Friday, 8 January 2010

The rehearsal must go on

The weather has been, as they say, variable. We have been ploughing ahead with our rehearsals for Shakespeare on Location in the Queenstown Gardens regardless. Admittedly, the weather has been better on some days than others.

Much though I admire Billy Connolly, I have to take issue with his assertion, 'There is no such thing as bad weather; just inappropriate clothing'. Singing about the joys of spring and the delights of nature is a bit difficult when you can't hear over the rain drumming on your umbrella.

Here, Juliet begs the night to hurry up and arrive so she can spend time with her lover, Romeo.

My lovely fairies are busy cavorting in grove and green among the cowslips and the dewdrops.

Jaques is nonplussed by Orlando's lovesick attitude:

Gertrude is shocked by Ophelia's descent into madness, 'divided from herself and her fair judgement':

And although Ophelia does eventually drown, I didn't expect it to be during this scene.

A huge thank you to all the cast for continuing to rehearse in such 'inclement weather' - I think that may be the understatement of the season!

Thursday, 7 January 2010

Building imaginations

I used to love lego. I loved the bright colours, the shiny plastic smell, and the satisfying click as you pressed the pieces into place. You could buy kits and build things like cars and houses and castles and trains and football stadia and bridges. If you were so inclined you could build entire villages and some people got carried away with 'creative art'.

I used to build lots of neat windowless buildings. Because I never had any of the little lego people (did none of us, I wonder, or did my brother nick them all?) my houses were unpopulated, but they had nice roofs and pretty paths to the front door (it was just windows they lacked for some reason - I'm sure Freud would have a field day).

Sometimes my lego creations were the backdrops to my Pippa doll games (she was smaller than Sindy so you didn't have to use so many lego blocks) but mainly I just liked to tip all of the pieces out of the bucket onto the carpet and start clicking them together.

And Lego is still going strong. A friend came to visit recently and their lad had Lego pirates. The raft was constantly attacked by the kraken and Captain Goldtooth was suitably menacing from his crow's nest. I love the combination of practicality - following instructions and diagrams to build functional projects - and creativity. With lego you can build your own toys which is really quite exciting.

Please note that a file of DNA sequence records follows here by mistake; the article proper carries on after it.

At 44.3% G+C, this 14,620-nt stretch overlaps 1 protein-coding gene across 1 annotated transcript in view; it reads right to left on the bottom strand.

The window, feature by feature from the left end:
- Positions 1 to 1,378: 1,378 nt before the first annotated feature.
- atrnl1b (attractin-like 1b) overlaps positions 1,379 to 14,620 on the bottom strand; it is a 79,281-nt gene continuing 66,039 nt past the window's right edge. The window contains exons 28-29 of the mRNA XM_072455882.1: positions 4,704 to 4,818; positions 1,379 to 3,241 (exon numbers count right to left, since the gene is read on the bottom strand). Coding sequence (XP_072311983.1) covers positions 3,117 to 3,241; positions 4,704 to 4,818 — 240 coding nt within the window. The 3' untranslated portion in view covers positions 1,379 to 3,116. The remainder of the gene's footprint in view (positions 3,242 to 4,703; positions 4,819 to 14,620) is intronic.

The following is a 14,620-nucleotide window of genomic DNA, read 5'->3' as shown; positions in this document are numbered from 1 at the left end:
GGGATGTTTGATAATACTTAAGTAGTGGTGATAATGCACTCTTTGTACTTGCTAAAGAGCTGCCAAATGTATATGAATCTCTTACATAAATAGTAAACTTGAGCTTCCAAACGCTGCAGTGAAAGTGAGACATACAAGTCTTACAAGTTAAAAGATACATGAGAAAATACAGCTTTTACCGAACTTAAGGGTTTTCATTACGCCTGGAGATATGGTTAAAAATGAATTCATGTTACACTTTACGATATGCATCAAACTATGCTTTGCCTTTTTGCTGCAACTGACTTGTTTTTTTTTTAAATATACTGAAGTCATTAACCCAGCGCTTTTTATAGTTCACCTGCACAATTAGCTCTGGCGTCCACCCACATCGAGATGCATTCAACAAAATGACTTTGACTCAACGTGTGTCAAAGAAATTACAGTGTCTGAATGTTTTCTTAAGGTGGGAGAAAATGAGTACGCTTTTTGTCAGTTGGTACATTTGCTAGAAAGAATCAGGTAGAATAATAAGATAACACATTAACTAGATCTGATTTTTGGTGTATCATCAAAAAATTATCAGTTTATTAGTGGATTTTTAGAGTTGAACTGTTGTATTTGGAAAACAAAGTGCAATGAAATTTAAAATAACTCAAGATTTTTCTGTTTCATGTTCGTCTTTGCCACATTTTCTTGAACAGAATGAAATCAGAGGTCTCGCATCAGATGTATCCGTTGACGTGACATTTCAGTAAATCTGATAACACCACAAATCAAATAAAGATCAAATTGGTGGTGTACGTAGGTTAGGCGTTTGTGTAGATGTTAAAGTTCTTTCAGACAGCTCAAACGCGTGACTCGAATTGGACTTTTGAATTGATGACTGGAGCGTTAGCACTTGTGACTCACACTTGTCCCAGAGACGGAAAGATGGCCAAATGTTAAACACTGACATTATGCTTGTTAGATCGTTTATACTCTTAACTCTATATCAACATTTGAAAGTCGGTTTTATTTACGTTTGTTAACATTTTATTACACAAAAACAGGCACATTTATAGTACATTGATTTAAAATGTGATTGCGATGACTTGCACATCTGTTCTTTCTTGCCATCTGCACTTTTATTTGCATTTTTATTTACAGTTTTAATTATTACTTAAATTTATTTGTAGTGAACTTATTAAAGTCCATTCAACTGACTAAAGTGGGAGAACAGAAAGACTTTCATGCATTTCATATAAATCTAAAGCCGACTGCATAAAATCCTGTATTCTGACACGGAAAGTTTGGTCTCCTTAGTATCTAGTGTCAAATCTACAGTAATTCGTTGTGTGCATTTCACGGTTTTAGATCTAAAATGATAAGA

Some of this stuff has been hijacked by the geek market and there are video games and robot wars and all sorts of stuff that should really be confined to your parents' basement once you are over the age of 12, but some Lego spin-offs are still simply irrestible.

Tuesday, 5 January 2010

You lucky, lucky...

I have always wanted to be snowed in. It's a sort of ambition of mine. That time at Digbeth Coach Station doesn't count. Nor does the skiiing holiday in Norway - that's sort of expected, really, isn't it?
One New Year's Eve (2005) we went walking with Screy Sis and Mr Smartypants to the Old Lion Inn in Blakely. It was a cold walk (hence we were wrapped up warm).

As we began to thaw out by the fire, even those who don't drink (that would be Scarey Sis then) soon got a glow on.

As for those that do (and the Old Peculier was going down very nicely thank you very much) they were positively Ready Brek!

Sadly, although it was cold, there was no snow that night, and we were home and tucked up in bed snoring soundly by about two minutes past midnight. So I have nothing but envy for those stuck in the Tan Hill Inn (this fabulous atmospheric picture by Richard Quirk) - they got a three-day lock-in! Being snowed in over New Year's Eve in a pub must surely be a dream come true. The only danger is of the beer running out.

It was no surprise to learn that among those 'stranded' were members of DOSS AC - this is the club to which Him Outdoors belongs. They hail from Leeds University and are often to be found running up and down hills, drinking pints in or outside pubs and wearing a particularly virulent shade of yellow. That would doubtless help them be spotted in a blizzard. Whether anyone would then choose to rescue them or not is another matter... Here they are outside another pub; see what I mean!

What a way to usher in 2010 - now there would be a good reason for a sore head. I suppose there is a slight feeling of how can things possibly get better than that? As they say at the Tan Hill Inn; it's all donwhill from here. (Actually, I don't know if they do say that, but they should - highest pub in the country and all that).